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J Clin Med ; 10(24)2021 Dec 17.
Article in English | MEDLINE | ID: covidwho-1597756


In primary health care, the work environment can cause high levels of anxiety and depression, triggering relevant expert and individual change. Mindfulness-Based Stress Reduction (MBSR) programs reduce signs of anxiety and depression. The purpose of this sub-analysis of the total project, was to equate the effectiveness of the standard MBSR curriculum with the abbreviated version in minimizing anxiety and depression. This randomized controlled clinical trial enrolled 112 mentors and resident specialists from Family and Community Medicine and Nurses (FCMN), distributed across six teaching units (TU) of the Spanish National Health System (SNHS). Experimental group participants received a MBRS training (abbreviated/standard). Depression and anxiety levels were measured with the Goldberg Anxiety and Depression Scale (GADS) at three different time periods during the analysis: before (pre-test) and after (post-test) participation, as well as 3 months after the completion of intervention. Taking into account the pre-test scores as the covariate, an adjusted analysis of covariance (ANCOVA) showed significant depletion in anxiety and depression in general (F (2.91) = 4.488; p = 0.014; η2 = 0.090) and depression in particular (F (2, 91) = 6.653; p = 0.002; η2 = 0.128 at the post-test visit, maintaining their effects for 3 months (F (2.79) = 3.031; p = 0.050; η2 = 0.071-F (2.79) = 2.874; p = 0.049; η2 = 0.068, respectively), which is associated with the use of a standard training program. The abbreviated training program did not have a significant effect on the level of anxiety and depression. The standard MBSR training program had a positive effect on anxiety and depression and promotes long-lasting effects in tutors and resident practitioners. New research is needed to demonstrate the effectiveness of abbreviated versions of training programs.

PLoS One ; 16(12): e0260889, 2021.
Article in English | MEDLINE | ID: covidwho-1592578


BACKGROUND: Approximately 40-70% of people with Parkinson's disease (PD) fall each year, causing decreased activity levels and quality of life. Current fall-prevention strategies include the use of pharmacological and non-pharmacological therapies. To increase the accessibility of this vulnerable population, we developed a multidisciplinary telemedicine program using an Information and Communication Technology (ICT) platform. We hypothesized that the risk for falling in PD would decrease among participants receiving a multidisciplinary telemedicine intervention program added to standard office-based neurological care. OBJECTIVE: To determine the feasibility and cost-effectiveness of a multidisciplinary telemedicine intervention to decrease the incidence of falls in patients with PD. METHODS: Ongoing, longitudinal, randomized, single-blinded, case-control, clinical trial. We will include 76 non-demented patients with idiopathic PD with a high risk of falling and limited access to multidisciplinary care. The intervention group (n = 38) will receive multidisciplinary remote care in addition to standard medical care, and the control group (n = 38) standard medical care only. Nutrition, sarcopenia and frailty status, motor, non-motor symptoms, health-related quality of life, caregiver burden, falls, balance and gait disturbances, direct and non-medical costs will be assessed using validated rating scales. RESULTS: This study will provide a cost-effectiveness assessment of multidisciplinary telemedicine intervention for fall reduction in PD, in addition to standard neurological medical care. CONCLUSION: In this challenging initiative, we will determine whether a multidisciplinary telemedicine intervention program can reduce falls, as an alternative intervention option for PD patients with restricted access to multidisciplinary care. TRIAL REGISTRATION: Identifier: NCT04694443.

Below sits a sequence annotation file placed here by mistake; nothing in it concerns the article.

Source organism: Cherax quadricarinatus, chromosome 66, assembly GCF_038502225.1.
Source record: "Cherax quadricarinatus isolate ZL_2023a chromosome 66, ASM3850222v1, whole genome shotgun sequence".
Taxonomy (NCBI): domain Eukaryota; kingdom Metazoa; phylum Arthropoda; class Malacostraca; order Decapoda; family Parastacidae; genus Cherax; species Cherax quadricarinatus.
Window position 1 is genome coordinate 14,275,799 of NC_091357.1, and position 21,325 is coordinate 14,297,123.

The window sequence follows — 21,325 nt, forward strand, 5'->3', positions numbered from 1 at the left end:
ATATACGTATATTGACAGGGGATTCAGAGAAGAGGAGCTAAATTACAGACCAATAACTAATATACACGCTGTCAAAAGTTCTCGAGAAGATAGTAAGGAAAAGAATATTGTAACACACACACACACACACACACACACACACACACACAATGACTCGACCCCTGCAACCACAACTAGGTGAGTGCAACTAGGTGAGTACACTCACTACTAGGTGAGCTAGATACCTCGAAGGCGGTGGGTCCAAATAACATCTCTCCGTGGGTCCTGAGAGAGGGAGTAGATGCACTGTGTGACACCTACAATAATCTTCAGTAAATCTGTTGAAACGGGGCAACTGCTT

Accidental Falls/prevention & control , Exercise Therapy/methods , Gait , Parkinson Disease/physiopathology , Patient Care Team/statistics & numerical data , Telemedicine/methods , Adolescent , Adult , Aged , Aged, 80 and over , Case-Control Studies , Female , Humans , Longitudinal Studies , Male , Middle Aged , Randomized Controlled Trials as Topic , Young Adult